How Exercise Keeps Us Young
In this article:
- Exercise has health benefits. Many are related to keeping us young.
- Physical activity supports brain, muscle, bone, heart, and other areas of health.
- Lark can help you establish healthy habits that support weight loss and improved health.
Exercise has amazing benefits for physical and mental health. It may also be one of your tickets to feeling and looking younger. Here are seven ways exercise can keep us younger.
If you're ready to start exercising or change your activity schedule, be sure to check with your doctor and use Lark for personalized coaching! Then you can be on your way to getting the recommended amount of physical activity of at least 150 minutes per week!
1. Keeps Weight Off
Adults gain on average 0.5 to 1 lb per year, according to research published in Comparative Effectiveness Reviews. But exercise can help fight the effects of time on your weight.
While Mayo Clinic says diet is more important than exercise for losing weight, physical activity may be more important in preventing weight gain. It burns calories and keeps you more in tune with your body. Someone who weighs 160 lb and walks briskly for an hour can burn about 300 calories.
2. Lowers Blood Sugar
Risk for high blood sugar increases with age. The National Diabetes Statistics Report says that 1 in 3 Americans aged 18 to 44 years have prediabetes. That means blood sugar is higher than normal, but lower than in diabetes. That number increases to nearly 1 in 2 adults over 65 years.
Similarly, 1 in 20 adults aged 18 to 44 have diabetes, while nearly 1 in 3 adults over 65 years have diabetes.
Exercise lowers blood sugar. Participants in a Diabetes Prevention Program, or DPP, who achieve at least 150 minutes per week and lose 5% of body weight, can lower risk for diabetes by over 50%. And if you have diabetes, exercising is one of the fastest ways to lower blood sugar. Just be sure to talk to your doctor and take proper precautions.
3. Lowers Blood Pressure
In the US, high blood pressure is the second leading preventable cause of cardiovascular disease after smoking. Risk increases with age, but physical activity can help lower blood pressure.
In their Treatment Guidelines, the American Heart Association (AHA) and American College of Cardiology (ACC) say that systolic blood pressure can be reduced by 5 to 8 mm Hg with aerobic activity, and it can reduce by another 5 or more points with resistance, or strength training, activities.
4. Promotes Bone Strength
Your bones gain mineral mass through about 30 years of age. Then, they slowly lose mass. The goal is to slow the rate of bone loss as you age so that you do not develop osteoporosis, or low bone mineral density and high risk of fractures.
The Centers for Disease Control and Prevention (CDC) says physical activity promotes bone health. Exercise helps promote bone strength by maintaining mineral mass in the bones. Weight-bearing activities, such as walking and resistance training, place healthy stress on the bones to help them become stronger.
5. Supports Brain Health
Cognitive decline, or reduction in mental function, is common with age. There are genetic factors, but you can lower your risk and support better brain health with exercise. Harvard Health Publishing explains that exercise helps the brain because it:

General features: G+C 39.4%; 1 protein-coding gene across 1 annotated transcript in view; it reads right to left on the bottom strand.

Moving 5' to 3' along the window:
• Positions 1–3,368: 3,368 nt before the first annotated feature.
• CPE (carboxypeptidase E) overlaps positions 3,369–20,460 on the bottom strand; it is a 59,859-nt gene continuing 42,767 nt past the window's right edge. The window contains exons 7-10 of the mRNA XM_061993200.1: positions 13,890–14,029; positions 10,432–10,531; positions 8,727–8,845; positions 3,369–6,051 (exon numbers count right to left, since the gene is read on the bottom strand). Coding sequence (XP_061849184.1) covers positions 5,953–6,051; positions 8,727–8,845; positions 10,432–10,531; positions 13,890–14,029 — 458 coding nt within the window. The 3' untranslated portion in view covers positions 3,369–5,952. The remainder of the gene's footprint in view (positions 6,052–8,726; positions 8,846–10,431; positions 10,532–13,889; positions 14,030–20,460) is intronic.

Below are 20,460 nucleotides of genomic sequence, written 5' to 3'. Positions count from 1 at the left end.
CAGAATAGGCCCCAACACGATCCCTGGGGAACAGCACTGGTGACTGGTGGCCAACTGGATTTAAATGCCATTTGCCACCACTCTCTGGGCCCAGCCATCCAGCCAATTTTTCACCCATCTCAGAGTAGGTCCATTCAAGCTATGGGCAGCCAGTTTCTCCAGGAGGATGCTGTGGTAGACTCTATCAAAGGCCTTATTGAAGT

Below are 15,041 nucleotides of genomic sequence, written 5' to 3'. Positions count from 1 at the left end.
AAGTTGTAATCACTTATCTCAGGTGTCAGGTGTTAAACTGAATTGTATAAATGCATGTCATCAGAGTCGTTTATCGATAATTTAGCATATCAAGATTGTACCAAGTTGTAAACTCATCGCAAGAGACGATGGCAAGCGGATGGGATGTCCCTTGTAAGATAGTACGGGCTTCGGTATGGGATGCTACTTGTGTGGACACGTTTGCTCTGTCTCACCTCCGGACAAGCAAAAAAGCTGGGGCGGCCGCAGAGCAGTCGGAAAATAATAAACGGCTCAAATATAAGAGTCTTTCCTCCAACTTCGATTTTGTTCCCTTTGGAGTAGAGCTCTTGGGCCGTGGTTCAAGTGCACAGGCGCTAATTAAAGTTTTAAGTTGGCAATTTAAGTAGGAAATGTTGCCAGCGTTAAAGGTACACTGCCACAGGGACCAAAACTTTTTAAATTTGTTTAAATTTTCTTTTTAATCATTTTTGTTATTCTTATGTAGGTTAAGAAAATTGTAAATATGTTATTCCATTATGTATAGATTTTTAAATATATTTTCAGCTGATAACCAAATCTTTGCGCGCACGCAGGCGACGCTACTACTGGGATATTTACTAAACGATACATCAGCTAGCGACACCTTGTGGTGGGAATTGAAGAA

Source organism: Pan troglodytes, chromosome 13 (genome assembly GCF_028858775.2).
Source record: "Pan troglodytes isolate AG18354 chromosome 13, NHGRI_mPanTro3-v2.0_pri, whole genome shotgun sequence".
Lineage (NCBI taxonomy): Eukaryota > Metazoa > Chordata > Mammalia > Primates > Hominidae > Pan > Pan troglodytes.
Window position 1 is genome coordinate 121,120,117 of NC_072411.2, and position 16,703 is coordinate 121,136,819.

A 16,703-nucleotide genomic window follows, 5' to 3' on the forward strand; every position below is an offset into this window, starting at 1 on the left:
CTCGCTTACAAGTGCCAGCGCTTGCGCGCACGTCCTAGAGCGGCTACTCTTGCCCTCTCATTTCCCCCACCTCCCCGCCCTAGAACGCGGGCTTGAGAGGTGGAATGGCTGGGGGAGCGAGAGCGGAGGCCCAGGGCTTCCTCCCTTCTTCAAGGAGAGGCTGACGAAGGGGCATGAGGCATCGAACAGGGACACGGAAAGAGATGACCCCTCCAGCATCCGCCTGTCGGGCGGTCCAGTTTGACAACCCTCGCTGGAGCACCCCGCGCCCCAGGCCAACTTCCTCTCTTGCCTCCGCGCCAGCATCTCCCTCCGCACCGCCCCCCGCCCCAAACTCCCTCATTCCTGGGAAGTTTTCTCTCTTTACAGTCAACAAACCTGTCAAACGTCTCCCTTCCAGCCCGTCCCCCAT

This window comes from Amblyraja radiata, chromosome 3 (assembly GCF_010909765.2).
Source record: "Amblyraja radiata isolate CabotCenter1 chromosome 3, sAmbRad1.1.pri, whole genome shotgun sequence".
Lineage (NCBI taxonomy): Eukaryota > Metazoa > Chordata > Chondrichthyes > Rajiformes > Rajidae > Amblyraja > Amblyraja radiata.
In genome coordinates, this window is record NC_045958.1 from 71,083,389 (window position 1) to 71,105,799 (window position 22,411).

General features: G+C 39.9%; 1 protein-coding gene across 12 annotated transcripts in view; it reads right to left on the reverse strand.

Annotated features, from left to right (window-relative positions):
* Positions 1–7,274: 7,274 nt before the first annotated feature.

- Increases blood flow to the brain.
- Improves sleep.
- Promotes growth factors, such as brain-derived neurotrophic factor, that help you think and learn.
6. Maintains Muscle Mass
You start to lose muscle mass around 35 years of age, according to Harvard Health Publishing. The rate is 1 to 2% per year for most people, and can increase to 3% annually after age 60. Muscles have a high metabolic activity, which means they burn a lot of calories. That can help with weight control. Strong muscles can also help with balance and prevent falls and injuries.
You can slow the rate of muscle mass dramatically by doing strength or resistance training. Aim to hit all muscle groups at least twice a week. Each set you do should fatigue the muscle(s) you are working. Ask your doctor before strength training, but know that you can go to the gym or try home exercises. Body weight, resistance bands, dumbbells, barbells, kettlebells, and cables are just a few options.
7. Lowers Stress
If you have ever experienced overwhelming stress, you know first-hand that it makes you feel old. Well, it's not just a feeling! Chronic stress that is unmanaged has effects similar to those of aging. Hormonal changes related to stress can increase blood sugar and interfere with memory and concentration. And stress may lead to cellular changes that show up as aging.
Exercise can help you manage stress and reduce the negative effects of chronic stress. Do activities that you enjoy, and you might want to go with a friend sometimes for additional benefits. Other ways to manage stress include avoiding or limiting exposures when you can, meditating, talking about it, and performing deep breathing or visualization exercises.
Getting physically active is one of the most impactful choices you can make to manage weight and lower your risk of chronic conditions, such as type 2 diabetes and hypertension. It can be challenging to hit exercise recommendations or be consistent with a program, but having Lark in your pocket can help.
Lark offers personalized coaching designed to help you make choices that are known to lower the risk for diabetes. The program can help you achieve physical activity goals by providing information, reminders, and feedback when you log your activity or other health information. Lark is available 24/7 through your smartphone to help you succeed.
You may be eligible to join Lark at no cost to you if your health insurer offers it as a covered benefit. Just click here to get started in finding out!